They were loaded aboard a former passenger liner, and sent overseas.  Most of them had never been away from home, and now it was starting to sink in that for some of them this would be a one-way trip (i.e. they would die in battle).  Below deck was crowded, smelly and hot, and the chow line was long and the food awful, and because it was so crowded they ate standing up.  EB caught a glimpse of the officers eating in comfort, but was comforted later because officers received no such comforts in battle. During the day, they had calisthenics, had “bull” conversations and stayed above deck as much as possible.  

They were initially stationed on a small island that looked like a postcard from the distance but was choked with rotting coconut trees and covered in soft mud.  THe smell of rotting coconut was so bad, EB could never eat coconut — even fresh coconut — again.  And the entire island was infested with hand-sized crabs that got into everthing.  Showers were completed during the many intense showers, which started immediately but ended immediately; the trick was to soap up and rinse off before the rain stopped (without warning).  They also felt completely isolated on this tiny island so far from home, like they were cut off fromt eh rest of theworld.

They spent their time training (invasion and combat exercises as well as weapons training) with more training, and on labor duty to clean up the island.  They saw many veterans, and they friendly but were all thin, exhausted looking with that distant detached look.  Their was an esprit de corp, and the men felt an intense bond with each other that helped some of the misery, plus the veterans did not tolerate complaining from new marines who had not yet experienced the hell of combat. In the group was an infamous marine who had fought in World War I, taught school in Arkansas, then returned to the marines to fight in the jungles of World War II.  The man was a gruff seargant, but seeemed beyond rank to the point he once physically confronted a careless lieutenant during weapons training, and seemed to occupy his own world.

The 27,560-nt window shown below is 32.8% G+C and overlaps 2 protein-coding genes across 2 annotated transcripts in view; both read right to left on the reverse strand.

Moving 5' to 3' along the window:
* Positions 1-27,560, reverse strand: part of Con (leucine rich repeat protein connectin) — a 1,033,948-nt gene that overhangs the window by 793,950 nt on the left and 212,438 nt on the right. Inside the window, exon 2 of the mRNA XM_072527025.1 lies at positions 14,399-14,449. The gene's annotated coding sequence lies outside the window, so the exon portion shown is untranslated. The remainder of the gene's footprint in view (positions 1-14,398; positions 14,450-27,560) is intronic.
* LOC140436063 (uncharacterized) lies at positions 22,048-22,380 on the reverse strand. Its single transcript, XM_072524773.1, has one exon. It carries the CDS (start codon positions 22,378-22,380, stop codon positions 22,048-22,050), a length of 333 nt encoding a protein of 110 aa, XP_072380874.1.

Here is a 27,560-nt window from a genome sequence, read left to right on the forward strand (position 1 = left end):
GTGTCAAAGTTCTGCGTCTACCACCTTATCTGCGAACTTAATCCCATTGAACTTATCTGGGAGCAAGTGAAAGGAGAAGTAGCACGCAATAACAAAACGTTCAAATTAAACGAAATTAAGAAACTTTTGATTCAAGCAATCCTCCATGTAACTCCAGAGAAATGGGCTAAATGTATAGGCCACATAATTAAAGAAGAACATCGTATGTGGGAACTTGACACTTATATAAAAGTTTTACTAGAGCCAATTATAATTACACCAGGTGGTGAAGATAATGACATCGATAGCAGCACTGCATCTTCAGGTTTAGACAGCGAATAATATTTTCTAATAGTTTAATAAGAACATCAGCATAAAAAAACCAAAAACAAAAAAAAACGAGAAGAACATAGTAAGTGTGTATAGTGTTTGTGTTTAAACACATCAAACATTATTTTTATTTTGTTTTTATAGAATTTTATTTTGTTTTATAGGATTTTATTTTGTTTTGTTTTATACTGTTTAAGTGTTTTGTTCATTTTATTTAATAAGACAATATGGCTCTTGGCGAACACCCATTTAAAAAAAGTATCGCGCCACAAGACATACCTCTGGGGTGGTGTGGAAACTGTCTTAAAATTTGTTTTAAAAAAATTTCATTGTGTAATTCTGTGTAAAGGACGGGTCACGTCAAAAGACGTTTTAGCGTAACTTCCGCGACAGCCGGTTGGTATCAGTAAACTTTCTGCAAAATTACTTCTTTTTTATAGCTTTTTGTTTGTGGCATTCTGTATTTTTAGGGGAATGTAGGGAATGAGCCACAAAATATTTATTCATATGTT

As D-Day approaches (for their attack on Peilelu), training intensifies as does discipline.  A veteran explains discipline always increases before an attack, since the Marines want the men bitter/angry.  They are reminded repeatedly — get off the beach fast; they are told to expect four days of intense fighting (like Tarawa) before victory, but the men worry about an extended campaign (like Gaudalcanal).  As the sun sinks on the eve of their attack, EB is stricken to think it may be the last time he sees the sunset.  They are given final instructions by a drawn-looking lieutenant, then sent to bed.  They rise early, have traditional steak and eggs, then prepare to depart.  The men are nervous, and it may be the last chance to “move their bowels” for awhile, so there is a long line for the toilets.  

EB spends some time describing the setting as the battle begins: including the stench of diesel and explosives, the defeaning noise of the big guns that requires them to shout, the explosions and fire that make the approaching beach seem like an erupting volcano, the strong nervousness that makes his knees buckle and chokes his throat, and the fury that is felt as he helplesssly watches marines slaughtered in the first minutes on the beach.  He realizes all of them are afraid, even the veterans.  He trips and falls just as machine guy bullets spray the area around him, and as he lays in the sand a worried-looking marine leans over him to make sure he wasn’t hit by the bullets.  He scampers for cover off the beach and waits while the NCOs try to herd the men. After 15 minutes, they are given the orders to move out.

Every man on the front lines spends time every day as a stretcher bearer (a few behind the lines volunteer, too).  Because of the terrain, heat and because the Japanese snipers try mercilessly to pick off stretcher bearers, it is a dangerous job that requires four men at a time.  It is a terrifying and exhausting job, but they do it and very few men are dropped.  He is amazed at how trusting the injurred men on the stretchers are of their comrades.

The men at the front occassionally encounter men from behind the lines.  It is strange, since the men from the front are so haggard, filthy dirty (hans are black from oil, clothes have holes and are coated in gray coral dust, eyes are sunken from fatigue and horror) and the support staff are so clean.  They resent the souvenoir hunters, men from behind the lines who sneak up to find souvenoirs from the dead Japanese; one front line officer Shanghais these men, forcing them to serve time on the front line.